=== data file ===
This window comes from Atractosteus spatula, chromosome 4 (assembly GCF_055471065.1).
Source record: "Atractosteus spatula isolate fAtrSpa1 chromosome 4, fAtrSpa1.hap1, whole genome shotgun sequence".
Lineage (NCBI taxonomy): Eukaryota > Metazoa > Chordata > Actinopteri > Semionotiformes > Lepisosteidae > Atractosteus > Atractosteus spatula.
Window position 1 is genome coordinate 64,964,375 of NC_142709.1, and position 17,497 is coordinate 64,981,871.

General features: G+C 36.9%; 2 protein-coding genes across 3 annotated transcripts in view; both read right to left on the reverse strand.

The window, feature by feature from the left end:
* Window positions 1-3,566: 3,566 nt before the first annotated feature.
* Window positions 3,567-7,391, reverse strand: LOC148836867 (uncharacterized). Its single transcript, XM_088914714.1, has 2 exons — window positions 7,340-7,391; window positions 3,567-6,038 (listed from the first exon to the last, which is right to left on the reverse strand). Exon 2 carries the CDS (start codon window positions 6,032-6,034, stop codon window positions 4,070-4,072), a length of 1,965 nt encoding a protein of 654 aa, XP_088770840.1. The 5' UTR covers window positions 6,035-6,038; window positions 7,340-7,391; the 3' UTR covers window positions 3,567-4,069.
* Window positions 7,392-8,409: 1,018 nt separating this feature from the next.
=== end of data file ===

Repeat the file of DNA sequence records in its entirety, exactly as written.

This window comes from Atractosteus spatula, chromosome 4 (assembly GCF_055471065.1).
Source record: "Atractosteus spatula isolate fAtrSpa1 chromosome 4, fAtrSpa1.hap1, whole genome shotgun sequence".
Lineage (NCBI taxonomy): Eukaryota > Metazoa > Chordata > Actinopteri > Semionotiformes > Lepisosteidae > Atractosteus > Atractosteus spatula.
Window position 1 is genome coordinate 64,964,375 of NC_142709.1, and position 17,497 is coordinate 64,981,871.

General features: G+C 36.9%; 2 protein-coding genes across 3 annotated transcripts in view; both read right to left on the reverse strand.

The window, feature by feature from the left end:
* Window positions 1-3,566: 3,566 nt before the first annotated feature.
* Window positions 3,567-7,391, reverse strand: LOC148836867 (uncharacterized). Its single transcript, XM_088914714.1, has 2 exons — window positions 7,340-7,391; window positions 3,567-6,038 (listed from the first exon to the last, which is right to left on the reverse strand). Exon 2 carries the CDS (start codon window positions 6,032-6,034, stop codon window positions 4,070-4,072), a length of 1,965 nt encoding a protein of 654 aa, XP_088770840.1. The 5' UTR covers window positions 6,035-6,038; window positions 7,340-7,391; the 3' UTR covers window positions 3,567-4,069.
* Window positions 7,392-8,409: 1,018 nt separating this feature from the next.